Angkor Thom: The Bayon

Angkor Thom was the royal city built by Jayavarman VII (who probably ruled from 1181 to 1220), Buddhist king of the Khmer Empire, at the end of the 12th and beginning of the 13th centuries, after Angkor was conquered and destroyed by the Chams. Its current name, Angkor Thom, means "the great city"; its Khmer name was Mahānagara She is a witness to the greatness of the empire.

The royal city is in the form of a quadrilateral, about three kilometres long and wide, surrounded by an eight-metre high rampart bordered by a moat.
In the middle of each of the four walls of the enclosure is a monumental gate, adorned with the immense faces of one of the four Great Kings of the Hindu pantheon and the representation of Indra riding his three-headed elephant.

These four doors are connected by two perpendicular paths that meet in the centre of the enclosure where the Bayon is located. A fifth gate, the Victory Gate, is located a little north of the East Wall Gate (the Death Gate) and provided access to the Elephant Terrace of the Royal Palace, through a paved road probably intended to accommodate the victorious parades. This door is in alignment with the centre of the eastern bārāy, marked by the Mebon. 

The Bayon

The Bayon is the central temple of the ancient city of Angkor Thom, capital of the Khmer rulers at the beginning of the 13th century. It is located at the intersection of the North-South and East-West roads.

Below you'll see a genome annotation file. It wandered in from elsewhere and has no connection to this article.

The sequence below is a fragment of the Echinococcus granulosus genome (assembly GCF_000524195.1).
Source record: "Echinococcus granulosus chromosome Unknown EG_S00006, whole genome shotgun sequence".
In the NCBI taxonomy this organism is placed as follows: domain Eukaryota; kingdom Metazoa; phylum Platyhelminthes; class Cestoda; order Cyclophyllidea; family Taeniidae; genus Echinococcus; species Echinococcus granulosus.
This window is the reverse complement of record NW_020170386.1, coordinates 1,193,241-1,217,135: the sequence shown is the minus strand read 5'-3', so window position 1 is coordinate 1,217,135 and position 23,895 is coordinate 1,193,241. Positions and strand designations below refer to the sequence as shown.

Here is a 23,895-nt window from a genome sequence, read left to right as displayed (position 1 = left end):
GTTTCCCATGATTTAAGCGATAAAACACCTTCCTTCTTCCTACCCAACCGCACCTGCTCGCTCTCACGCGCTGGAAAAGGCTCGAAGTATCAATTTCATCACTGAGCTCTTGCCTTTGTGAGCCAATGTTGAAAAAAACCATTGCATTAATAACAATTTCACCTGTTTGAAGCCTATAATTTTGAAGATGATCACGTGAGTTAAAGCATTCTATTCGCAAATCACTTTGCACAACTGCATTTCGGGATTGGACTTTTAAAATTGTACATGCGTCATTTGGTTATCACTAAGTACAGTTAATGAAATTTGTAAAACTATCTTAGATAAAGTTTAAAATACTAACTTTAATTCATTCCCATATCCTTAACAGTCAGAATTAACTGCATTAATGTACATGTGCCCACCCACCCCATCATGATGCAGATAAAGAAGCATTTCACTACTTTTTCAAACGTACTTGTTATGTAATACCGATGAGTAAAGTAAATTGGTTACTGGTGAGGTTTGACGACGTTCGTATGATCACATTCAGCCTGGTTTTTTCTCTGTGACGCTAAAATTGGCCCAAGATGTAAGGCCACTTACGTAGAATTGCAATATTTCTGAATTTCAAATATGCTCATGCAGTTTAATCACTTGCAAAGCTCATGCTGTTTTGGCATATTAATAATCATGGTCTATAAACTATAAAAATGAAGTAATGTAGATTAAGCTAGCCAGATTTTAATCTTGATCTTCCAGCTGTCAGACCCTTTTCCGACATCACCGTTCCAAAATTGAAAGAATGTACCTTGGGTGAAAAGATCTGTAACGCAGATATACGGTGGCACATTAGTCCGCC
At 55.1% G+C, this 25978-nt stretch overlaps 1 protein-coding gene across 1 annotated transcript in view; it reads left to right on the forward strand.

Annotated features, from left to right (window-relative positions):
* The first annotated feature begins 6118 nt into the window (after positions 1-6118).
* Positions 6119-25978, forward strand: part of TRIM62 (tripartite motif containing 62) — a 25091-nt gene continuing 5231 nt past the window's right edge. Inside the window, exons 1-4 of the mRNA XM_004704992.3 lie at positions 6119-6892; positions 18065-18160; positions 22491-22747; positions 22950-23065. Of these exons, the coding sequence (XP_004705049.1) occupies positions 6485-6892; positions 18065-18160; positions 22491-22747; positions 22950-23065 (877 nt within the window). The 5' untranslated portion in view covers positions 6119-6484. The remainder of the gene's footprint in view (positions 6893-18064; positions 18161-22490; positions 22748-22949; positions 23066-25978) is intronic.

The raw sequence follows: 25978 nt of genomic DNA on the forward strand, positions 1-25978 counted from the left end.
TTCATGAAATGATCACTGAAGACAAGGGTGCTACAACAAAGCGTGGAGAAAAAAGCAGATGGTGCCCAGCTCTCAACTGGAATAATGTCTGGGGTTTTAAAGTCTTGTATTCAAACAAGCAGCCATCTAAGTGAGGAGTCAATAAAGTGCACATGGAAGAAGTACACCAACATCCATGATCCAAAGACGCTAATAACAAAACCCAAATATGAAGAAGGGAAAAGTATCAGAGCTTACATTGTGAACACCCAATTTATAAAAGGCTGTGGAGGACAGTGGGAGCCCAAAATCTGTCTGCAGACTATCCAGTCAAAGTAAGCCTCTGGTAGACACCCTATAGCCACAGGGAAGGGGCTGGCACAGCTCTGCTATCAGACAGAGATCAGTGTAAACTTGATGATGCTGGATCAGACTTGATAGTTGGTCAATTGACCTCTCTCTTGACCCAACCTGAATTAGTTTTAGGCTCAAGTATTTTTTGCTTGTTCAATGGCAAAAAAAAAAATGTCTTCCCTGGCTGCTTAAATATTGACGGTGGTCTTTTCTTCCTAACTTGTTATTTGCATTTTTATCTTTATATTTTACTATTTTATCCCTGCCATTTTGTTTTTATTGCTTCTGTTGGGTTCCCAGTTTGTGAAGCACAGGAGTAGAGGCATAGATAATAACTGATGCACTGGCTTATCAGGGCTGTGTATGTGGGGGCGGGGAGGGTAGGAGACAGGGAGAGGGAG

It is the last of the "mountain temples" of the Angkor site, built by Jayavarman VII, restorer of the power of the Khmer kingdom of Angkor after the invasion of the Chams. Its decoration is of exceptional richness, at the height of Buddhist art mahāyāna, it is like a corset in an extremely small perimeter of about 150 m side for the outer enclosure. This fantastic monument with its facial towers was dedicated by the sovereign to the Buddha whose doctrine he spread.

Under the reign of Jayavarman VIII, around 1350, the temple was converted to Hinduism and the changes made added to the impression of confusion in its plan.

The name Bayon derives from the pâli Vejayant (Sanskrit Vaijayant) designating the celestial palace of the god Indra, of which, according to the legend written in Middle Khmer, Bayon is the terrestrial reflection.

All these facial towers are really impressive,
and give this place a rather strange, even unusual look.

Failing to meet a monk in the flesh, I settle for decorated statues...
Tourists in this period are not very numerous, neither are monks....

A l'extérieur, les vendeurs ambulants, vous attendent pour vous vendre des boissons fraîches… c'est leur gagne pain.
Avec la chaleur et la moiteur de l'air qui nous étouffe, une bonne bouteille d'eau presque glacée, est souvent bien appréciée après avoir arpenté les ruines...

 On the Map...

Further explanations here:

More on Wikipedia